Marcio Jose Sanchez, Associated Press
San Francisco 49ers head coach Jim Harbaugh talks to the media during an NFL football press conference in Santa Clara, Calif., Monday, July 25, 2011.
SANTA CLARA, Calif. — Jim Harbaugh is suddenly experiencing all the anxiety that comes with being a first-year NFL coach. One who has been forced into hurry-up mode because of the lockout.
This isn't so different from his Stanford days, preparing college players in a matter of weeks. Just higher stakes, of course.
After the national hype surrounding his hiring more than six months ago — he was wooed away from the Orange Bowl-winning Cardinal on a $25 million, five-year deal to replace the ousted Mike Singletary — Harbaugh finally gets to begin for real with a franchise counting on him to turn things around at last. And right away after the embarrassment of eight straight seasons without a winning record and no playoffs since 2002.
"Hello, it's on," a smiling Harbaugh declared Monday upon taking the podium in the team's defensive meeting room. "Yeah, I'm nervous. I'm worried. That's a part of my job to be that way. Me personally, it keeps me on my toes. Anxious, all those feelings, to get started and get going. That's the good news: We can now start."
As one of a handful of rookie head coaches, the former NFL quarterback also will be a mentor to the QBs. Among one of the team's first orders of business in a busy week will be bringing back 2005 No. 1 overall draft pick and free agent Alex Smith.
The incumbent Smith, who gathered players together this summer for what was deemed "Camp Alex," has been declared by Harbaugh as the favorite to win the starting job. That after Smith struggled through an inconsistent season and fell out of favor with Singletary last year and wasn't even expected to be back with his only team. Everything changed with the work stoppage and the delay of free agency.
Smith will compete in camp with rookie second-rounder Colin Kaepernick, the former Nevada star who is coming off surgery on his lower left leg. David Carr is the other quarterback in the mix.
The 49ers can begin negotiating with free agents as soon as Tuesday morning, when rookies and undrafted free agents will begin signing their contracts. Other players on the roster can also report Tuesday, but must first take a physical before working out at the team facility. Smith could agree to terms on what is a reported one-year deal but must wait until Friday's first day of free agency for it to become formal with the league.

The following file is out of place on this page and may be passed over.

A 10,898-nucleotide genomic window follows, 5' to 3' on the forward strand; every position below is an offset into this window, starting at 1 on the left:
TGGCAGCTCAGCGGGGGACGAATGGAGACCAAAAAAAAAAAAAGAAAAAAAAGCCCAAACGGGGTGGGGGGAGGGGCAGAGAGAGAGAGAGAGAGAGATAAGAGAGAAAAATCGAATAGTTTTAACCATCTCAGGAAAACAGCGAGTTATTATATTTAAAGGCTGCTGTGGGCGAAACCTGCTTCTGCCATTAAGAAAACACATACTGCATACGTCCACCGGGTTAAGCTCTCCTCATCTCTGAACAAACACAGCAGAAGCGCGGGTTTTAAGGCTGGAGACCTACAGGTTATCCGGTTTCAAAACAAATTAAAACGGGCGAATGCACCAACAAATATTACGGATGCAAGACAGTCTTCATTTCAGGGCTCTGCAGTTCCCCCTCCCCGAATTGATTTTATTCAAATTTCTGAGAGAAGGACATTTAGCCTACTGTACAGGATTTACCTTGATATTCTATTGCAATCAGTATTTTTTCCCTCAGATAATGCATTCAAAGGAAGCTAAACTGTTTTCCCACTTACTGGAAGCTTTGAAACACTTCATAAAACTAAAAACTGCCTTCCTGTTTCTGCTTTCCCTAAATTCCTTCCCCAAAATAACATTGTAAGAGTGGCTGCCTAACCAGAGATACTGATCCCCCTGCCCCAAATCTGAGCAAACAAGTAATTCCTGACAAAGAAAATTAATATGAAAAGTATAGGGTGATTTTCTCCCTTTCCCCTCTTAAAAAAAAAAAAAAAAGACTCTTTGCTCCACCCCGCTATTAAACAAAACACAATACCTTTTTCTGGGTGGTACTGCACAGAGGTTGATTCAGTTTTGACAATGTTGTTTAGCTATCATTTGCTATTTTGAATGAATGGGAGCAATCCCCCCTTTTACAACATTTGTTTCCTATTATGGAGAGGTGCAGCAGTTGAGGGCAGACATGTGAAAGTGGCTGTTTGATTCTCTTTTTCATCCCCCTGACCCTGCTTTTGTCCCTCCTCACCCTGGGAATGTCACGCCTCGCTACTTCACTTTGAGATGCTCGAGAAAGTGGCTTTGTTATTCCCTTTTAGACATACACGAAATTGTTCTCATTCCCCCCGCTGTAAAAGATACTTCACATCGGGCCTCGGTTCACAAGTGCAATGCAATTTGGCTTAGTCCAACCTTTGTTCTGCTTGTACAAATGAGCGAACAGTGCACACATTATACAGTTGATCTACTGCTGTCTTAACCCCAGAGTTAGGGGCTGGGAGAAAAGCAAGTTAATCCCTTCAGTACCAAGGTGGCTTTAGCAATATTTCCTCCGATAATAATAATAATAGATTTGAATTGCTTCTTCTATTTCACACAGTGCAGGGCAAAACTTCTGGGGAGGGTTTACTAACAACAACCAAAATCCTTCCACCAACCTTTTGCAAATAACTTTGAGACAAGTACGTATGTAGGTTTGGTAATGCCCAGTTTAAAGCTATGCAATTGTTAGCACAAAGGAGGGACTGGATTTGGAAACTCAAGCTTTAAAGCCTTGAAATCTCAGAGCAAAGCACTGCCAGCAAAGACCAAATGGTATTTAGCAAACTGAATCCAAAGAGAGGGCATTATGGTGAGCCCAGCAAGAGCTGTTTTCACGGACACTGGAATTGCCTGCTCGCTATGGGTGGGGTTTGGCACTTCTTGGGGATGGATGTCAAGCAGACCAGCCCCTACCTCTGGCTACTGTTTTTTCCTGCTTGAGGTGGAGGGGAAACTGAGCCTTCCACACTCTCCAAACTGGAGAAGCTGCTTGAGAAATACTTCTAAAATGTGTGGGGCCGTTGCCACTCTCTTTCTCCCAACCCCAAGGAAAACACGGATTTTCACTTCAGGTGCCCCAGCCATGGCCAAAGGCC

"My mind is made up. It's been made up for a long time. I'm not going to wait for anything," Smith said earlier in the day following a workout at nearby San Jose State. "I'm ready for this to start. I'm just waiting for that opportunity. I'm sure it'll be pretty quick. I'm sure it'll move pretty fast."
There are so many questions at this stage, such as what kind of shape players will be in when they report to team headquarters Thursday ahead of Friday's first practice that will be helmets-only. Padded practices start Sunday.
In Harbaugh's case, there will be plenty of meeting and greeting to do in the early days. He estimates there are between 10 and 20 players he is yet to see in person. He has spoken to a number of his players by phone, and spent much of Monday checking in with them.
"It feels more like football talking to those guys, even on the phone," said Harbaugh, hired back on Jan. 7. "I can't tell you how good it's going to be having those guys in the building, face to face, knee to knee, smelling their breath, just getting to know them, let them get to know me. That's what I'm looking most forward to."
Running back Frank Gore is one of the many players Harbaugh is eager to see. San Francisco will need a big comeback year from Gore, a two-time Pro Bowler who went down with a season-ending fractured hip in a Monday night game at Arizona on Nov. 29. Gore, who avoided surgery, ran for 853 yards and three touchdowns in his sixth NFL season and caught 46 passes for 452 yards and two TDs. Gore's 24 100-yard rushing games are the most in 49ers franchise history.
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Closely monitoring players will be paramount.
"Everybody's got to do just a great job of teaching and understanding where guys are," Harbaugh said. "Because guys are going to come in tiptop shape, there's going to be some guys that come in close to tiptop shape and you just don't know. There's the unknown with every single guy on your team, with every rookie free agent, drafted guy, that you sign. You just don't know.
"So the idea of the unknown, now you know why I'm nervous. You know why I've got some angst on a lot of different fronts."